When it comes to martial arts films, they tend to fall in one of two categories: either relentless action or beautiful, graceful choreography. While most fans prefer the former, it is the latter that has attracted Western audiences to the cinema, thanks to films such as Crouching Tiger, Hidden Dragon (2000) and Hero (2002).
Considered a cult classic in Asian cinema, Dragon Gate Inn (1967) is about a lone swordsman Xiao Shaozi (Shi Jun), who has been hired to protect the children of General Yu, a political rival of the emperor’s first eunuch Cao Shaoquin (Bai Ying). As the general is beheaded, Cao sends out his secret police to assassinate the children as they are being exiled out of China. The plot comes to a head at the eponymous inn, where Xiao, the innkeeper Wu Ning (Cho Kin) and a brother-sister martial-artist team join forces to save Yu’s children.
The second film made by the late Chinese director King Hu, Dragon Gate Inn (also known as Dragon Inn) has been remade twice; in 1992 that starred Tony Yeung and Maggie Cheung and in 2011, which starred Jet Li and received seven Asian Film Awards. At the time of its release, Hu’s Dragon Inn broke box office records and the director was credited for raising the profile of Chinese cinema. So much so, Dragon Gate Inn is considered the inspiration behind Crouching Tiger, Hidden Dragon and Zhang Yimou’s House of Flying Daggers.
However, watching it for the first time provides a very different perspective. Instead of the elegance and grace from recent wuxia films, the filmmaking style appears to be amateurish in comparison, due to its peculiar editing style and wooden acting. In certain aspects, Dragon Gate Inn represented a Eastern-Western; there is a mysterious yet skilled warrior who aids the helpless and fights against the tyrannical villain, a noble, older role-model and the inevitable showdown between the good and bad guys. Imagine a martial arts directed by Sergio Leone and you’re practically there.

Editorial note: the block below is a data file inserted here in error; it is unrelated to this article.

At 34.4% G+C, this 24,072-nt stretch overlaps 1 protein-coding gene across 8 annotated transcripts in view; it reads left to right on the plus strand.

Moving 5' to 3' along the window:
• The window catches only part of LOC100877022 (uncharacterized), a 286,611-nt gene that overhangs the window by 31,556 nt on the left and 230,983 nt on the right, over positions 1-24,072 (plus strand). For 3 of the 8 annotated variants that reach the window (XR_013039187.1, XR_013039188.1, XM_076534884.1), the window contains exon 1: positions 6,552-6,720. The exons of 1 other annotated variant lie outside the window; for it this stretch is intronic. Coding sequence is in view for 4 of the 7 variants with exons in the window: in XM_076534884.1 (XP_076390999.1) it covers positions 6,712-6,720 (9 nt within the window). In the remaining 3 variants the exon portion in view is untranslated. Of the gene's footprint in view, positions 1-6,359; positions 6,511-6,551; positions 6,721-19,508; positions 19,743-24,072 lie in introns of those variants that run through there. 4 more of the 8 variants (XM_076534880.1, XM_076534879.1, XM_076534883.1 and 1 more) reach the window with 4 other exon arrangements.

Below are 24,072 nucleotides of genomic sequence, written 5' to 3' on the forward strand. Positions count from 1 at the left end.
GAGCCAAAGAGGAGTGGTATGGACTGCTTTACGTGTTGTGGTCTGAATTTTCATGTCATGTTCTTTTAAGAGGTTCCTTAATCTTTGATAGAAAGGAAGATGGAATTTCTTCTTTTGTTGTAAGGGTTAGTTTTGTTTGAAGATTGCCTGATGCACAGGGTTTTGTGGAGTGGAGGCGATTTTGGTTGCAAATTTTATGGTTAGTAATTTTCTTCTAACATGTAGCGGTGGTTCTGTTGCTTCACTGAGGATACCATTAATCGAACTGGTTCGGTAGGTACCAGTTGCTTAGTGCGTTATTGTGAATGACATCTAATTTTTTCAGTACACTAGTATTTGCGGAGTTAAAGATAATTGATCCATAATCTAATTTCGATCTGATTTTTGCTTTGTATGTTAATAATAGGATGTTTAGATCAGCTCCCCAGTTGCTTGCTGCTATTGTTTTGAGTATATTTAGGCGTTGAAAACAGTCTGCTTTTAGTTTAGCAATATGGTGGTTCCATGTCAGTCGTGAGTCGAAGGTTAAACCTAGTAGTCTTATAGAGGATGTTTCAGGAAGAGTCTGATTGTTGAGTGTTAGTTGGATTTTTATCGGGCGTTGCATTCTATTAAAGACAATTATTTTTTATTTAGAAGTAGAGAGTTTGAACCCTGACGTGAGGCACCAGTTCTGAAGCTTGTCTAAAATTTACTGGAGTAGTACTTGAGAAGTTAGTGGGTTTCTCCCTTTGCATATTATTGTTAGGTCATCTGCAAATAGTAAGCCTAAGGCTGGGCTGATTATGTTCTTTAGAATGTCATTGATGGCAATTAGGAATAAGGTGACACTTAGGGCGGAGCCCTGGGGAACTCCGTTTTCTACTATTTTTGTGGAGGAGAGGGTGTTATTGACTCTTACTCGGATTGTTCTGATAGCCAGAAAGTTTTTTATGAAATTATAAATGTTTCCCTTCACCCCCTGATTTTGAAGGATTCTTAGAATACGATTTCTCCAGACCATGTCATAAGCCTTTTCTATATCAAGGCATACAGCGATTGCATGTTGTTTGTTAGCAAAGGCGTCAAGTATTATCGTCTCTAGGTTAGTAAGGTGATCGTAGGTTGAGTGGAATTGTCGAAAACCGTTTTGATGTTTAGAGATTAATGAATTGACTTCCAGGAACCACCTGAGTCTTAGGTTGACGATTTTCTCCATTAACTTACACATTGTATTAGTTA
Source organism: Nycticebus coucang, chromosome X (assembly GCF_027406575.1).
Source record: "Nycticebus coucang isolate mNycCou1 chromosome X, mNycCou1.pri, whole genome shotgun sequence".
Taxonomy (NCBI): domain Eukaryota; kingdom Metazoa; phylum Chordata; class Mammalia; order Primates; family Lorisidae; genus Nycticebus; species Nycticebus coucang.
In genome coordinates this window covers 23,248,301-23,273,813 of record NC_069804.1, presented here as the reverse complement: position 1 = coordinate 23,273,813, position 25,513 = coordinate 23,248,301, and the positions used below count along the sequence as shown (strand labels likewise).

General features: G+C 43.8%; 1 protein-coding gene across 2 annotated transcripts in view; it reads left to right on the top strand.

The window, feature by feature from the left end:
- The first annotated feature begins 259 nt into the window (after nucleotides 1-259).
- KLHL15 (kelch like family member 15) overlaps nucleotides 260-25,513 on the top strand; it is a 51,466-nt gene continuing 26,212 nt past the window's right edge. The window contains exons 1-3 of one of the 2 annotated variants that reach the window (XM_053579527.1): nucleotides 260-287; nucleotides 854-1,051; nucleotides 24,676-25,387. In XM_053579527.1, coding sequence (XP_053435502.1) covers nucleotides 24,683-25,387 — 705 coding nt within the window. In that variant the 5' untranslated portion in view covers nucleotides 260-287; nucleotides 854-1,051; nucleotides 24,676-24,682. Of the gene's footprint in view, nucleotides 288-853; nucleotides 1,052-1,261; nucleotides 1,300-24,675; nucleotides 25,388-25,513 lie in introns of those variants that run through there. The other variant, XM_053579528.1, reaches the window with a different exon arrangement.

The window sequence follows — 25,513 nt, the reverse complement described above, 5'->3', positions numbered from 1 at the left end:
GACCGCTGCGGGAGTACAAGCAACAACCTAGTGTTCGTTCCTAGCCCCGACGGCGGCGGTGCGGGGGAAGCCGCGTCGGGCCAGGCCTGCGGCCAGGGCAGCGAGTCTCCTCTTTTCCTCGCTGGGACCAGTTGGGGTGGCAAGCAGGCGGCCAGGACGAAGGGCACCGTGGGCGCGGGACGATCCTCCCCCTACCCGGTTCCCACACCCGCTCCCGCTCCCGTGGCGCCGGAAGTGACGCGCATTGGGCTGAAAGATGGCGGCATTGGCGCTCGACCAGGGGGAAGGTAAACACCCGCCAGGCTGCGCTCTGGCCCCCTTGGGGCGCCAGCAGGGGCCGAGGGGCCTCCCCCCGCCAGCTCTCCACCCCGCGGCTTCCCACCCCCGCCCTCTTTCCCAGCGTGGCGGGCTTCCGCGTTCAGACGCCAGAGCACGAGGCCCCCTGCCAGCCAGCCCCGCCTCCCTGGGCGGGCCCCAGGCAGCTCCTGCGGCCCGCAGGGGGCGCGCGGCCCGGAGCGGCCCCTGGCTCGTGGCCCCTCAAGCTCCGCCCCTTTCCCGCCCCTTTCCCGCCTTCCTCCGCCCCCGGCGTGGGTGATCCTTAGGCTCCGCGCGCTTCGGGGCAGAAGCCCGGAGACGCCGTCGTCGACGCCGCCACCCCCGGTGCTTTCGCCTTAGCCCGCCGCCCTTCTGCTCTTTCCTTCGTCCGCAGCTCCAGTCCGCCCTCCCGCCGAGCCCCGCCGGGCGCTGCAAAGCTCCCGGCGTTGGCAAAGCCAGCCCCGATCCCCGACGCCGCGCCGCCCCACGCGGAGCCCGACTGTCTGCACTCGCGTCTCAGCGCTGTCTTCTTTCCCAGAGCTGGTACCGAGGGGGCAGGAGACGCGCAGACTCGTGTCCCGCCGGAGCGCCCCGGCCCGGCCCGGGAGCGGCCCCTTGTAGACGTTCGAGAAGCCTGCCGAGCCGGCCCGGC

On the other hand, it is easy to see how Dragon Gate Inn moulded modern wuxia films. The traditional themes of the genre run consistently throughout the film and complement Hu’s attention to detail, as well as the film’s historical accuracy to its setting, costume and customs. Despite the strange editing, the choreography in Dragon Inn is beautifully done and Hu makes the most of his settings, whether it be the enclosed space of an inn or the desert wasteland surrounding it.
However, it is Hu’s incorporation of a central female character that struck a chord with audiences, as he shows how women can be considered as an equal, rather than as a distraction, to the traditional male lead. In the shape of Shang Kuan, Hu dispels the myth that women cannot fight as well, or in this case better, than their male counterparts as Kuan portrays the skilled and more focused sibling of a travelling duo with conviction.
Dragon Gate Inn may look old-fashioned but its style and themes, not to mention its key female lead, show that it was a wuxia film made way ahead of its time.
Director: King Hu
Writer: King Hu
Stars: Lingfeng Shangguan, Chun Shih, Ying Bai
Runtime: 111 mins